On being asked if he thought the Beatles would have ever worked together again, McCartney said: “We made a decision when the Beatles folded that we weren’t going to pick it up again. So we switched off from the Beatles. You talk about something coming full circle that is very satisfying; let’s not spoil it by doing something that might not be as good. It was a conscious decision to leave well enough alone, so I don’t really think we would have. But who knows? We could have.”
Going on to speak about a potential reunion in light of his repaired friendship with Lennon, McCartney then added: “We had certainly got our friendship back, which was a great blessing for me, and I now will often think, if I’m writing a song, ‘OK, John — I’ll toss it over to you. What line comes next?’ So I’ve got a virtual John that I can use.”
Paul McCartney, Ringo Starr, John Lennon, George Harrison of The Beatles. CREDIT: Getty
Elsewhere in the interview, McCartney, whose forthcoming new solo album ‘McCartney III’ is due to arrive on December 18, went on to reveal more about the group’s early days. Explaining that he’d just seen some footage from Peter Jackson’s upcoming film about the group, The Beatles: Get Back, McCartney said the footage helped him remember the friendships of the band.
He said: “It was so reaffirming for me…Because it proves that my main memory of the Beatles was the joy and the skill…The proof is the footage. I bought into the dark side of the Beatles breaking up and thought, ‘Oh God, I’m to blame.’ I knew I wasn’t, but it’s easy when the climate is that way to start thinking so.
“But at the back of my mind there was always this idea that it wasn’t like that, but I needed to see proof. There’s a great photo Linda took, which is my favourite, of me and John working on a song, glowing with joy. This footage is the same. All four of us having a ball.”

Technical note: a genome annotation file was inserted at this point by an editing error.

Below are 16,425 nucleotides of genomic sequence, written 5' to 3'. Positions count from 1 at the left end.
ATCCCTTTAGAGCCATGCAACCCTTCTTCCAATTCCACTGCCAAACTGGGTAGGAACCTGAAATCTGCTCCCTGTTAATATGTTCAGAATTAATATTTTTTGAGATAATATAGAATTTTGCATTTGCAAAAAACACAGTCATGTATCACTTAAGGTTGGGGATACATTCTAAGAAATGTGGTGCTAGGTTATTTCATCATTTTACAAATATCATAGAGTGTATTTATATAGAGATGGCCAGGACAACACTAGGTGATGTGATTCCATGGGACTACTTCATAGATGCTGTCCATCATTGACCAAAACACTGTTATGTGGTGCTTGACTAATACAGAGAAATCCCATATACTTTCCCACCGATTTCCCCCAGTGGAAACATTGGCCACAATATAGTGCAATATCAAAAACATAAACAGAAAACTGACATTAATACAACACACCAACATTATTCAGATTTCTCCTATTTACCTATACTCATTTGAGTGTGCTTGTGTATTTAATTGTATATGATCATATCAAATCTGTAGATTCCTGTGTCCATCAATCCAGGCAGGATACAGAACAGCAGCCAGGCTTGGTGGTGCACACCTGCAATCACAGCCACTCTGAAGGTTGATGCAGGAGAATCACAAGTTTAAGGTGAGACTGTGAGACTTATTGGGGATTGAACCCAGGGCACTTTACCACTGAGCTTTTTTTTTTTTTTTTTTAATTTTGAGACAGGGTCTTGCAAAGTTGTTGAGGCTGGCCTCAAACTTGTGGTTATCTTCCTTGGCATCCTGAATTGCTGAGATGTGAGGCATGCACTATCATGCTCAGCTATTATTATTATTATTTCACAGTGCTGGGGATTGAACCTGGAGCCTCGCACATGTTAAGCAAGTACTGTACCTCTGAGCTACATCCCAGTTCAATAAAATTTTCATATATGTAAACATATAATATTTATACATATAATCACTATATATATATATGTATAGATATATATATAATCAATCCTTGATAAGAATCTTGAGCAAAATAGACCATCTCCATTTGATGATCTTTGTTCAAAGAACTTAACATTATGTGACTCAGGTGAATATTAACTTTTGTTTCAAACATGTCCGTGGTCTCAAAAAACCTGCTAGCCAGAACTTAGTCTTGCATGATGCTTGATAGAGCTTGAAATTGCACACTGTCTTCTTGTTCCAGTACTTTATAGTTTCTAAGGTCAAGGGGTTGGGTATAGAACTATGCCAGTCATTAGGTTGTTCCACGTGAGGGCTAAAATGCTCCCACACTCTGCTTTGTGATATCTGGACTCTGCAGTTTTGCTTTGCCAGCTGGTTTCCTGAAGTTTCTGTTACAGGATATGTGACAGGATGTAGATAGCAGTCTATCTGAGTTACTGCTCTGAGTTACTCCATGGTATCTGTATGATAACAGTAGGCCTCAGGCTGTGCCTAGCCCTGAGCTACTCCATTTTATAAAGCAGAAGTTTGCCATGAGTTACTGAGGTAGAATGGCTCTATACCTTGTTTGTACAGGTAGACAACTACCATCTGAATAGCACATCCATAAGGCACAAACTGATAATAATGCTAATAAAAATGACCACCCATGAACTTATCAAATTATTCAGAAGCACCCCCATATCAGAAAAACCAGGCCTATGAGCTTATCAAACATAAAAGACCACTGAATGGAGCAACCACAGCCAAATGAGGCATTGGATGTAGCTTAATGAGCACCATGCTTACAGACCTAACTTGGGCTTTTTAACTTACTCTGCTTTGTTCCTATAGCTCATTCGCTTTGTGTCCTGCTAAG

The Beatles with Ed Sullivan in 1964. Credit: Express Newspapers/Getty Images
When asked if the group experienced any mental health issues, McCartney said: “Yes, I think so…But you talked about it through your songs. You know, John would. ‘Help! I need somebody,’ he wrote. And I thought, ‘Well, it’s just a song,’ but it turned out to be a cry for help.
“Same kind of thing happened with me, mainly after the break-up of the band. All of us went through periods when we weren’t as happy as we ought to be. Ringo had a major drinking problem. Now he’s Mr Sober of the Year! But you know there were a lot of things we had to work through, but you’re right — you didn’t talk about mental health.
“It was something really that, as four guys, you were more likely to make fun of than be serious about. And the making fun of it was to hide from it. But having said all that, we were reasonably well adjusted, I think.”
The record is the long-awaited final part of the ‘McCartney’ solo album trilogy, following on from ‘McCartney’ in April 1970 and ‘McCartney II’ in May 1980.
After previously setting a December 11 release date, ‘McCartney III’ will now arrive a week later on December 18.